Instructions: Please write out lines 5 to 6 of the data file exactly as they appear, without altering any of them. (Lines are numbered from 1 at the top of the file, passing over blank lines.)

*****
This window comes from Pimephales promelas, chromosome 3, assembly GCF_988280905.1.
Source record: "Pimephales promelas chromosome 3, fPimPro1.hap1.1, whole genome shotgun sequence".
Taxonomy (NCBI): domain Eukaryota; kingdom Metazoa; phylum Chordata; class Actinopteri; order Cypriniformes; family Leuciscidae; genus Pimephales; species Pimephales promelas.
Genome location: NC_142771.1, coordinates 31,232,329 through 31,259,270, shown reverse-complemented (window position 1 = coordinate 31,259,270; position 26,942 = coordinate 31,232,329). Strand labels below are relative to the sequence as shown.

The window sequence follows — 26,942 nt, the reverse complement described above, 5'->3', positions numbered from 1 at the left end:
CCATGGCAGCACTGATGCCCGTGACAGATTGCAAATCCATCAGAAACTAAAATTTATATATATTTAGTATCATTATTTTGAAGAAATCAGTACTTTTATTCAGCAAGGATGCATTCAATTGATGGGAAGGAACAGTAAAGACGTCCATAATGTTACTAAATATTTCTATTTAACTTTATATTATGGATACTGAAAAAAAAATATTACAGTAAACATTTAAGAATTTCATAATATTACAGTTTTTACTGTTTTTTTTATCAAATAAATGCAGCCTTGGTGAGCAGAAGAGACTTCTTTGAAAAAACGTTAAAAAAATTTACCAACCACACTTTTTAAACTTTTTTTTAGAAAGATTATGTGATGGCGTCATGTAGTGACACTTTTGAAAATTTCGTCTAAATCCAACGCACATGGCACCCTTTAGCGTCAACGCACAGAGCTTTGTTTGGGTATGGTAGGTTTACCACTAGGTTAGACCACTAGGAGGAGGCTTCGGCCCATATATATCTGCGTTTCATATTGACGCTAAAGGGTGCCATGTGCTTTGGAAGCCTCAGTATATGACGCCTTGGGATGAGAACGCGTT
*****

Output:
The window sequence follows — 26,942 nt, the reverse complement described above, 5'->3', positions numbered from 1 at the left end:
CCATGGCAGCACTGATGCCCGTGACAGATTGCAAATCCATCAGAAACTAAAATTTATATATATTTAGTATCATTATTTTGAAGAAATCAGTACTTTTATTCAGCAAGGATGCATTCAATTGATGGGAAGGAACAGTAAAGACGTCCATAATGTTACTAAATATTTCTATTTAACTTTATATTATGGATACTGAAAAAAAAATATTACAGTAAACATTTAAGAATTTCATAATATTACAGTTTTTACTGTTTTTTTTATCAAATAAATGCAGCCTTGGTGAGCAGAAGAGACTTCTTTGAAAAAACGTTAAAAAAATTTACCAACCACACTTTTTAAACTTTTTTTTAGAAAGATTATGTGATGGCGTCATGTAGTGACACTTTTGAAAATTTCGTCTAAATCCAACGCACATGGCACCCTTTAGCGTCAACGCACAGAGCTTTGTTTGGGTATGGTAGGTTTACCACTAGGTTAGACCACTAGGAGGAGGCTTCGGCCCATATATATCTGCGTTTCATATTGACGCTAAAGGGTGCCATGTGCTTTGGAAGCCTCAGTATATGACGCCTTGGGATGAGAACGCGTT